calendar months before the time of his so offering to enlist, unless he shall obtain the consent of the com manding officer of the regiment of militia in which he shall be serving at the time.-Adju tants, clerk, or regimental clerk, or drummer, or musician in the band of the regiment of militia, or armourer, or artillery man, or ma tross, shall not enlist without the consent of the commanding officer. Allowing_commanding officers to discharge upon sufficient cause. Persons discharged refusing to enlist, or not approved of, they shall continue to belong to the regiment from which discharged.

Officers not authorised to enlist, or per suade to enlist any militia men, other than such as shall have been duly discharged.— His Majesty may issue orders to lord lieutenant and commanding officers, for executing act.— No person shall be drafted from the regiment

in which he enlisted unless wholly and abso-
lutely discharged from all service whatever in
the regiment in which he shall originally have
enlisted. On production of certificates under
the hand of any justice of the peace of any
county in Great Britain, or of any magistrate
of any borough, town or place therein, men
to be discharged.-For transmission of returns
of militia men, who shall have enlisted under
this act.-Act not to extend to London.
Extending provisions of act to all stewartries,
ridings, divisions, cities, and places in Great
Britain, and to all battalions, corps, and
companies, as fully and amply as if they
were severally and respectively repeated in
every such provision, direction and clause.-
This act may be altered, amended, or repealed,
by any act or acts to be made in this present
session of Parliament.
Abstract of the Number of Men, who volun-
teered from the Militia into the Regular
Army, under the Acts of 47th Geo. III.
From the Adjutant-
chap. 55 and 57.

General's Officc, 25th January, 1809.

From the English militia.-Into the Royal Artillery, for limited service, 77; for unlimited service, 70. Into regiments of the line, for limited service, 12,552; for unlimited service, 1,504. Into the Royal Marines, for limited service, 401; for unlimited service, 658. Total, 15,262.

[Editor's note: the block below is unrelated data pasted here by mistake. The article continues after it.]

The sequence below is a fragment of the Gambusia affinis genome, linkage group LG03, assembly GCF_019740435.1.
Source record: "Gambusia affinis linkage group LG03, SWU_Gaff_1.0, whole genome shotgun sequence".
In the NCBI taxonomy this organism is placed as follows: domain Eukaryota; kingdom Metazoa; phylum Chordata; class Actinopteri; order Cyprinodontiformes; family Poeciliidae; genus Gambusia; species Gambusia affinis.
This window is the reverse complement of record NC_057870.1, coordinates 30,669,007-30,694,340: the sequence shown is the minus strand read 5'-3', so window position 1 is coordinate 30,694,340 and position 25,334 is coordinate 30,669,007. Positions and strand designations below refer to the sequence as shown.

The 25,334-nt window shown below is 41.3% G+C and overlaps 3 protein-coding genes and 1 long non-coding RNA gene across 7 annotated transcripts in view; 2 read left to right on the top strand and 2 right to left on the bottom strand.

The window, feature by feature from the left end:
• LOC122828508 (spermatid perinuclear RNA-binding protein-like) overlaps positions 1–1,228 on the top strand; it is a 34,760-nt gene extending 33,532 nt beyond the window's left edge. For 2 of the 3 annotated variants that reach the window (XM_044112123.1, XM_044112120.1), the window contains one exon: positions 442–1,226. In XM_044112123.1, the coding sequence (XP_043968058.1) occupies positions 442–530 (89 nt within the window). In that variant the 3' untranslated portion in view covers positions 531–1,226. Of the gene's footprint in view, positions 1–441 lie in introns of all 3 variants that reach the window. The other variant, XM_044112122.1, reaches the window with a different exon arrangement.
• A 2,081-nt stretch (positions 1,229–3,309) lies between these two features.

From the Scotch militia.-Into the Artillery, for limited service, 77; for unlimited service, 75. Into Regiments of the Line, for limited service, 3,233; for unlimited service, 323. Into the marines, for limited service, 56; for unlimited service, 126. Total, 3,890.

From the Irish militia.-Into the Regiments of the Line, for limited service, 4,163; for unlimited service, 3,955. Into the marines, for unlimited service, 235. Total, artillery, 299; Line, 25,730; Marines, 1,476. General total, 27,505; deficient, 883. State of the Militia in Great-Britain, according to a General Return made up in the Adjutant-General's Office, June, 1808. Effective strength of the Militia in Great Britain, August, 1807, previous to the operation of the acts of the 47th Geo. III. chap. 57: serjeants, 2,993; corporals, 2,636; drummers, 1,589; privates, 50,943; total, 58,161. Number of men added to the militia by the ballot, under the act of the 47th Geo. III. chap. 71, 34,659; returned from desertion, 466; substitutes for men discharged, 267. Encrease between 1st August 1807 and 1st June 1808, 35,392; total, 93,553. Number of men volunteered from the militia, under the act of the 47 Geo. III. chap. 57, 18,763; discharged, 4,397; dead, 1,291; 1st deserted, 1,267. Decrease between August 1807 and 1st June 1808, 25,718.

Effective strength on 1st June 1808: serjeants, 3,414; corporals, 3,183; drummers, 1,636; privates, 59,602; total, 67,835.

It appears also, that 1,576 men have joined the militia since June 1, 1808: add the number reported to have joined previous to the 1st June, 34,659, gives a total of 36,235 men.-In the number 1,576, are included a certain number of men who have joined as substitutes for men discharged. State of the Recruiting, under the Act of the 47th of the King, chap. 56, for increasing the Militia of Ireland, from Returns and Reports received at the War-Office. Number to be raised

9,905 Reported to have been levied......... 9,169

[blocks in formation]

Dec. 12, 1808.
Adjutant-General's Office,
Jan. 25th, 1809.

By accounts laid before the House of Commons, by Lord Castlereagh, it appears, that The recruits which have been raised

for the regular army, since Au-
gust 1, 1807, amount to........
That the effective rank and file of
the militia of England is 53,262
Ireland 21,398

Men. 19,072


And that the effective force,in rank
and file, of the British regular 210,614

Adjutant-General's Office, Jan. 26, 1809.